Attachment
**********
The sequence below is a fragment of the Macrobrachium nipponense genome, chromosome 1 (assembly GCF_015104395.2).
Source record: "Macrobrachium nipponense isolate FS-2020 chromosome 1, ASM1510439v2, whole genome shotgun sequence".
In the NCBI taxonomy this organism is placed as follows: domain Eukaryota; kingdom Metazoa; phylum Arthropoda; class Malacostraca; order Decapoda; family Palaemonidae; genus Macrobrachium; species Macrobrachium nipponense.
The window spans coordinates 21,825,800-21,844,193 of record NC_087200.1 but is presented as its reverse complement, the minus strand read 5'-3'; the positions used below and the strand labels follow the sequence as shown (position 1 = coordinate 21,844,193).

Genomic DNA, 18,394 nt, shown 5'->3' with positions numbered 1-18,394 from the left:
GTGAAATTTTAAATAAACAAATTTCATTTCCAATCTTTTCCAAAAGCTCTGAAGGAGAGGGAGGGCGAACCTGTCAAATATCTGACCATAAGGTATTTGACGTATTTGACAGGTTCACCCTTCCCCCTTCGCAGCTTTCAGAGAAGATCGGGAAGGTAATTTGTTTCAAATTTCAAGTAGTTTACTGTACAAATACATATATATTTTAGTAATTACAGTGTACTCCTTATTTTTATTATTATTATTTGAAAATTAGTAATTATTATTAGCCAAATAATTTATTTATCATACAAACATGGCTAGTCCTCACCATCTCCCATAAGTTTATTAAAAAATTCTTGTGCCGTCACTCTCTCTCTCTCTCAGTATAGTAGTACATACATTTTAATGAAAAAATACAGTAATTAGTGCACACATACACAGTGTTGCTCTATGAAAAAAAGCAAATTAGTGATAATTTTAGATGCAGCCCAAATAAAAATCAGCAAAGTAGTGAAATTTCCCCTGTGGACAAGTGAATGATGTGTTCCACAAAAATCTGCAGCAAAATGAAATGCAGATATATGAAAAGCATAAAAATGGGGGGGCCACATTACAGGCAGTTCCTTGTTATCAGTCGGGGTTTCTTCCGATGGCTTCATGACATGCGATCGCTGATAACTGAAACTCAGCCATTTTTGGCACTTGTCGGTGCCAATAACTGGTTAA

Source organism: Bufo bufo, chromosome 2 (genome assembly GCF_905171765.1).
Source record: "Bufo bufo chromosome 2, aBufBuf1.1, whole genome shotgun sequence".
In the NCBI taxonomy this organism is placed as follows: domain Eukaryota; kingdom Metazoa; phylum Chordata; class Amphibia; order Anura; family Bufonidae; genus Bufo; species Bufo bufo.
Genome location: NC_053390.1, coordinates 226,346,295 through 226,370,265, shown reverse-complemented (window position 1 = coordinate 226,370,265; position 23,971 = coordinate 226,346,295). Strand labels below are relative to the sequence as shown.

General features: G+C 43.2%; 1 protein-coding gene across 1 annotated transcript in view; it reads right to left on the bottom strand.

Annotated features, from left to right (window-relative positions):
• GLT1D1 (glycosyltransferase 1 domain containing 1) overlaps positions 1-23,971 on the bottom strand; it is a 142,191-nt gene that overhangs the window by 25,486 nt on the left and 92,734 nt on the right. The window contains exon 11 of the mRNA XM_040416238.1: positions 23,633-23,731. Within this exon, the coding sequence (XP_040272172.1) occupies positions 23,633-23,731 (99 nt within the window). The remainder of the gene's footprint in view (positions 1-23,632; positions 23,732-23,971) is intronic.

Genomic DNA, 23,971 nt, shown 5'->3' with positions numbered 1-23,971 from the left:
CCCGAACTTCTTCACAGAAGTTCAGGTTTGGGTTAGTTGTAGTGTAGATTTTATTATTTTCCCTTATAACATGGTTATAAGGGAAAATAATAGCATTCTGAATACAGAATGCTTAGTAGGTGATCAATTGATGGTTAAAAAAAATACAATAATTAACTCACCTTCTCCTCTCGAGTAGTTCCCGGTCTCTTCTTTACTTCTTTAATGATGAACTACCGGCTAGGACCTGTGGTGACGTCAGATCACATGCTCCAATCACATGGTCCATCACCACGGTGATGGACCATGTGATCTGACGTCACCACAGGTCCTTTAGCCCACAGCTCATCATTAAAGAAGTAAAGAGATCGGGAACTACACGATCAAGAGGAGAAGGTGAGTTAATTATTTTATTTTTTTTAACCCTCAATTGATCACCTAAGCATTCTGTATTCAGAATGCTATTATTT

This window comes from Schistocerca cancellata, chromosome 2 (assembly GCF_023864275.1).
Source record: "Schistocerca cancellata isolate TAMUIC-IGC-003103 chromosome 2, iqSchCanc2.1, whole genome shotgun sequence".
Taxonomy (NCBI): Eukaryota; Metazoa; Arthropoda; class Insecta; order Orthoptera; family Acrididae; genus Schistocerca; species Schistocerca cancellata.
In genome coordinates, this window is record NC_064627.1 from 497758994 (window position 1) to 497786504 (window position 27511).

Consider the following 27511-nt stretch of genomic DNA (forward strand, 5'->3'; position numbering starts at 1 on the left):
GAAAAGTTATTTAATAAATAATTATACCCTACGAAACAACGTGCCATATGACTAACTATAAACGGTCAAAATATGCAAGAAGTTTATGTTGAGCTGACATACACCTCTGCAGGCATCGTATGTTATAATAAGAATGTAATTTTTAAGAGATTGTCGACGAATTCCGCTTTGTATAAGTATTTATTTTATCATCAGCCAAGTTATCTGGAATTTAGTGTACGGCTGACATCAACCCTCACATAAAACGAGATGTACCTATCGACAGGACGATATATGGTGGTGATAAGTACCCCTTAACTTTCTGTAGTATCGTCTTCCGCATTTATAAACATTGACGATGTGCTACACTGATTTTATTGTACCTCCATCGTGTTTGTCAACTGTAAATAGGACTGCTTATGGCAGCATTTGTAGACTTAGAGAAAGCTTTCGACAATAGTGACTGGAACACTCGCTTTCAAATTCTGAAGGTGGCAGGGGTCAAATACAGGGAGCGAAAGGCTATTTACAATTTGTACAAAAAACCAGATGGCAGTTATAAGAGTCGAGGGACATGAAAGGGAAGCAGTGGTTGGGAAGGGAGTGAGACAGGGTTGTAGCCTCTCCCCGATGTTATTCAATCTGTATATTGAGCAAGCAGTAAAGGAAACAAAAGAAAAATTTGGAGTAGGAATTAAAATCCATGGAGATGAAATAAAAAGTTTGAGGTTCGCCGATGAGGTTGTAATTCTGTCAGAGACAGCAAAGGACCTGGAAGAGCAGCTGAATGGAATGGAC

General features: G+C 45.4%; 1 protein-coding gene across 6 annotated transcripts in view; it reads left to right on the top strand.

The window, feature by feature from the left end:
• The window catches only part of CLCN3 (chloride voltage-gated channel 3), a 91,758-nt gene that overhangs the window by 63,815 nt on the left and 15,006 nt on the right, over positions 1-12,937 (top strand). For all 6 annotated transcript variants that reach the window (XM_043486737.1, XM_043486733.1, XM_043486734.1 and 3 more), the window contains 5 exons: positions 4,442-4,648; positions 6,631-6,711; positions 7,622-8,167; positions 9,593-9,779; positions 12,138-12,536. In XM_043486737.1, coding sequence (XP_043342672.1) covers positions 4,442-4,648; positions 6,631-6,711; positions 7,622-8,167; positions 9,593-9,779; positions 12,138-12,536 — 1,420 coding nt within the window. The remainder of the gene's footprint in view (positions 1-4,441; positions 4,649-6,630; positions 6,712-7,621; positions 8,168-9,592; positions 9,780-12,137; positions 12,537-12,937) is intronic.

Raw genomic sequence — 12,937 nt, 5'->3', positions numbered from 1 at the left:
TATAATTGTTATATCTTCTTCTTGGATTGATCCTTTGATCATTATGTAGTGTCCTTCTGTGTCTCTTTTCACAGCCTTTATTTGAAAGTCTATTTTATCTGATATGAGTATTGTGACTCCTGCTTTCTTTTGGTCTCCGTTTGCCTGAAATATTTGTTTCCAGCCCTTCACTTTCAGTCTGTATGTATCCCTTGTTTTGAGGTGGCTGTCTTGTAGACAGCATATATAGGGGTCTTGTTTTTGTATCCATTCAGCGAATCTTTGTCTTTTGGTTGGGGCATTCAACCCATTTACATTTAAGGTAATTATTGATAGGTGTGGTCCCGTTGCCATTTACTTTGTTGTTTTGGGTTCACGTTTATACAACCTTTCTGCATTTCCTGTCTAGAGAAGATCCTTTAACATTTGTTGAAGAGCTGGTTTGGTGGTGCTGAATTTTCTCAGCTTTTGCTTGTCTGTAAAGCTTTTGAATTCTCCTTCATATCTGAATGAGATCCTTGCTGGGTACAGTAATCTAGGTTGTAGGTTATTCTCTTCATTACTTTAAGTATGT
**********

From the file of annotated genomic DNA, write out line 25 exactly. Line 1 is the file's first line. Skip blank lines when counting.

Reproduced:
Raw genomic sequence — 12,937 nt, 5'->3', positions numbered from 1 at the left: